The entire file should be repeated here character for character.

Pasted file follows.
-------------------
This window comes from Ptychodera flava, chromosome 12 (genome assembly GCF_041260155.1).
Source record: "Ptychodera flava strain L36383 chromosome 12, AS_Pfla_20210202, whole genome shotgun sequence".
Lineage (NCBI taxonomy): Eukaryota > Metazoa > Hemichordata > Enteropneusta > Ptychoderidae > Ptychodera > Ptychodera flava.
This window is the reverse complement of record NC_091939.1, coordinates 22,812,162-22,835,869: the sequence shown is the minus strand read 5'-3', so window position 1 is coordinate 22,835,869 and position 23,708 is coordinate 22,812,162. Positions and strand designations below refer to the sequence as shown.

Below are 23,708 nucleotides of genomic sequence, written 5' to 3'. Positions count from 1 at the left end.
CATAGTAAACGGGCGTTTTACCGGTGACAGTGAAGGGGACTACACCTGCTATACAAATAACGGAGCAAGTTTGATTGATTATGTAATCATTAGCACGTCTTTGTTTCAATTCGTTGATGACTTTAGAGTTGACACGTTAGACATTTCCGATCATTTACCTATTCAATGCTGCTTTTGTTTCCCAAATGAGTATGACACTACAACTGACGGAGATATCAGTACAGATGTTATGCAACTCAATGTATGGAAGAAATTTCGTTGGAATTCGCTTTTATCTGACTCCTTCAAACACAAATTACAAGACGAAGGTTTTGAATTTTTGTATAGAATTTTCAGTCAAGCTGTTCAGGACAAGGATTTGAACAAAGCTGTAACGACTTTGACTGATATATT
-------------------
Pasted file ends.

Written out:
This window comes from Ptychodera flava, chromosome 12 (genome assembly GCF_041260155.1).
Source record: "Ptychodera flava strain L36383 chromosome 12, AS_Pfla_20210202, whole genome shotgun sequence".
Lineage (NCBI taxonomy): Eukaryota > Metazoa > Hemichordata > Enteropneusta > Ptychoderidae > Ptychodera > Ptychodera flava.
This window is the reverse complement of record NC_091939.1, coordinates 22,812,162-22,835,869: the sequence shown is the minus strand read 5'-3', so window position 1 is coordinate 22,835,869 and position 23,708 is coordinate 22,812,162. Positions and strand designations below refer to the sequence as shown.

Below are 23,708 nucleotides of genomic sequence, written 5' to 3'. Positions count from 1 at the left end.
CATAGTAAACGGGCGTTTTACCGGTGACAGTGAAGGGGACTACACCTGCTATACAAATAACGGAGCAAGTTTGATTGATTATGTAATCATTAGCACGTCTTTGTTTCAATTCGTTGATGACTTTAGAGTTGACACGTTAGACATTTCCGATCATTTACCTATTCAATGCTGCTTTTGTTTCCCAAATGAGTATGACACTACAACTGACGGAGATATCAGTACAGATGTTATGCAACTCAATGTATGGAAGAAATTTCGTTGGAATTCGCTTTTATCTGACTCCTTCAAACACAAATTACAAGACGAAGGTTTTGAATTTTTGTATAGAATTTTCAGTCAAGCTGTTCAGGACAAGGATTTGAACAAAGCTGTAACGACTTTGACTGATATATT